Before it was the favoured procrastination tool of children, athletes, and celebrities across the globe, Fortnite was actually in quite the rough patch. Released as a PVP-centric game retroactively renamed Save the World once the Battle Royale boom began, it didn’t garner a lot of attention when it launched into Early Access for PS4, Xbox One, and PC.
Having finally taken the plunge with Save the World at 50% off, it’s easy to see why. Epic’s shooter spin on Minecraft has something of an identity crisis, never sure what kind of game it wants to be or what it should be doing to keep players happy, instead throwing everything and the kitchen sink at the player in the hopes of retaining an audience. It’s easy to see how Fortnite struggled before it borrowed another game’s identity. Save the World is a muddled mess of unlocks and skill trees with about as much explanation as David Lynch’s Inland Empire.
Things started off simply enough; too much time spent with Battle Royale meant that I was acquainted with the basics, even if things felt a tad “floatier” than what I was used to. I killed the zombies, built some traps, collected some things. The kind of simple attractions that could have made Save the World the perfect distraction from heavier fare.
But then, like a tsunami instigated by a cranky Poseidon, the unlocks and skill trees all came washing over me and left me bewildered. Fifteen minutes into Save the World and I already felt like I’d just woken up from an afternoon nap on a warm summer’s day: sweaty, confused, and a little bit emotional.
It’s difficult to know even where to begin with Save the World and its unwieldy approach to unlocks as it’s so densely packed with things to work towards. For the patient and stat-crunching players out there, Save the World is likely a dreamland of numbers and slightly better colours. For me, and many others, it’s simply too much; an unfocused blend of different ideas borrowed from other games.
Upon completing the introductory mission as Ramirez, you are then taken to the hub of Save the World and all the things that come with it. Some of it is (mercifully) gated off until you get to a higher level, but the game still does a terrible job of explaining all of its moving parts. I shouldn’t need Penn Jillette to turn up at my door with a bunch of encyclopaedias to try and help me understand what’s going on.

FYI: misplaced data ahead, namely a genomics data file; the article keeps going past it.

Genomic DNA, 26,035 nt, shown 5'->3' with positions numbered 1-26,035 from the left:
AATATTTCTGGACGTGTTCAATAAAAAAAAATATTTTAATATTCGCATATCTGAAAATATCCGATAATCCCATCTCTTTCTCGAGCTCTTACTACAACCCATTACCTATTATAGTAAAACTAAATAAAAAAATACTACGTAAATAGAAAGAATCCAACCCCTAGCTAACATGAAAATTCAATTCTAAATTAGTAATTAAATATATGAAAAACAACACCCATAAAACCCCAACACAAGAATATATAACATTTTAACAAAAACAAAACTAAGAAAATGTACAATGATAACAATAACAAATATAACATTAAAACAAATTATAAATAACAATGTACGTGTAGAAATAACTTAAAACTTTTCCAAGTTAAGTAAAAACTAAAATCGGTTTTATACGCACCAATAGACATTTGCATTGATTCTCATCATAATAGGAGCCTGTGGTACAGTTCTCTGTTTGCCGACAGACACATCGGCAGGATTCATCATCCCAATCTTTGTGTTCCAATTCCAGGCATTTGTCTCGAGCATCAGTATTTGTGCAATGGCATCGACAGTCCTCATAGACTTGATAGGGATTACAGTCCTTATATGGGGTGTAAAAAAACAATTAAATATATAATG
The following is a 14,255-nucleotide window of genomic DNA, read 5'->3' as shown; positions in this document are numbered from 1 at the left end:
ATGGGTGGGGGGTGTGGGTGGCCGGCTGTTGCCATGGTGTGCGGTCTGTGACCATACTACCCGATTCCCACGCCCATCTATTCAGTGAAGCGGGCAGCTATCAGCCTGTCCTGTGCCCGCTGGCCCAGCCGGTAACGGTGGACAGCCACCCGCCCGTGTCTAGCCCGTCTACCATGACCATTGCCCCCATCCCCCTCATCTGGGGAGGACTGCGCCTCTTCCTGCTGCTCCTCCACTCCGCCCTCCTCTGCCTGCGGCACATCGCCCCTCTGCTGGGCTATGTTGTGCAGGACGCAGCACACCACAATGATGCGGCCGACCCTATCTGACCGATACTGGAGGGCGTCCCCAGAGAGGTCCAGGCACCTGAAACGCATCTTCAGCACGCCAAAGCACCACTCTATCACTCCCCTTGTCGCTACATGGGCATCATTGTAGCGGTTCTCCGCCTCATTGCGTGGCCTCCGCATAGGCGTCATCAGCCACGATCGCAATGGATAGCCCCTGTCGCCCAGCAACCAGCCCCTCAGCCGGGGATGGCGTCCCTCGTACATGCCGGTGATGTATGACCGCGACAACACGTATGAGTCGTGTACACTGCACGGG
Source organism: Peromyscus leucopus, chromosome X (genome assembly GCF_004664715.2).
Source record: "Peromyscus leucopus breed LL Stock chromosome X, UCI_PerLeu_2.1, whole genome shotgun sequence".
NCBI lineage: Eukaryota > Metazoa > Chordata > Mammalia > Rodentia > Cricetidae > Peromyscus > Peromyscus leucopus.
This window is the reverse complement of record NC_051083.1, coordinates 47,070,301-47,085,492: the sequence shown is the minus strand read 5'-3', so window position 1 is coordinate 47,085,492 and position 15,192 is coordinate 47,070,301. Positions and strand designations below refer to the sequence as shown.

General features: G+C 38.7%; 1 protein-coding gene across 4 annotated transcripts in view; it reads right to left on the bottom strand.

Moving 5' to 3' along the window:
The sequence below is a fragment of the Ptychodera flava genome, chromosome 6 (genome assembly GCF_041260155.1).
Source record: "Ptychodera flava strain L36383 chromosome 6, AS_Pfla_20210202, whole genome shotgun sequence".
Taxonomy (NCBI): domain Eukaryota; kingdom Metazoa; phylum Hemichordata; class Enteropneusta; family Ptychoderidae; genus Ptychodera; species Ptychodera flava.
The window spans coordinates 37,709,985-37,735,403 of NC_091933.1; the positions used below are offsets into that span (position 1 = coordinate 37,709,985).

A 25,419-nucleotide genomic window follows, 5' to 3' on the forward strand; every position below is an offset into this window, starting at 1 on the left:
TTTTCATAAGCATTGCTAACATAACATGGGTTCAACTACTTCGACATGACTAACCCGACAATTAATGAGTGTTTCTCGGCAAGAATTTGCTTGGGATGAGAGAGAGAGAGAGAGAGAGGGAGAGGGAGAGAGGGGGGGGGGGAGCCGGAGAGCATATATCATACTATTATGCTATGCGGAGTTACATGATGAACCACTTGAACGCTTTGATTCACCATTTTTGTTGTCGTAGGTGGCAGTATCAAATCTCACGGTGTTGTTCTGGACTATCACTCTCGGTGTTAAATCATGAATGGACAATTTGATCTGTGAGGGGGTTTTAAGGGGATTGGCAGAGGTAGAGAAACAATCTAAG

Save the World is a blancmange of hero classes, Support Squads, Tactical Squads, Schematics, F.O.R.T. stats, Survivors, Skill Trees, Research Trees, Command Points, and so much more that I can’t even begin to detail. It wastes no time in doling these out all at once with a little robot briefly explaining things and then promptly buggering off. I was lost in no time at all.
Save the World is simply overstuffed with too many different ideas and ways to try to keep the player invested. I played it for a few hours and found it to be the complete opposite — if anything, I just wanted to play any other horde-based shooter that didn’t need gimmicks and bizarre hooks to offset inherently repetitive gameplay. The grind with Save the World was apparent far too early on.
Above all else, what rankled me the most during my time with Save the World was the temerity of it to offer microtransactions, despite it being in Early Access (and also somehow on PS4, despite Sony never once putting a program in place). For all the praise Battle Royale receives for its pseudo-subscription service, Save the World’s approach to long-term monetisation is simply galling.
It’s lucky that it wasn’t anywhere near the heights of popularity of the likes of Battlefront II and Shadow of War last year as it too would have been swept up in the maelstrom. The player can use their V-bucks, earnt irregularly through play or with real money, to put towards llamas, themselves tiered into different rarities and desirability. The more you invest in llamas, the more you get out of them.
The player can also earn Loot Chests through performance during missions with better chests unlocked by playing better. Still, it’s a randomised approach to levelling up that is far too common in gaming these days. I don’t want to put the hard work in and have my reward be determined by a calculator.
The overall look and feel of Save the World is that of a free-to-play game with cynical systems in place to keep players coming back. There’s always some small goal to work towards, whether that’s logging in for rewards or waiting for Research Points to unlock. Playing Save the World feels more like a job than something to be enjoyed.
A Frankenstein’s Monster of a video game, it was immediately obvious to me why Fortnite initially struggled. Instead of focusing on having one or two exceptional hooks, Save the World goes for it all in the hope that something sticks. With it going free-to-play at some point in the future, it should be the perfect opportunity for Epic to dive in and create a leaner experience. For now, free skins or not, there’s only one version of Fortnite that’s worth your time.
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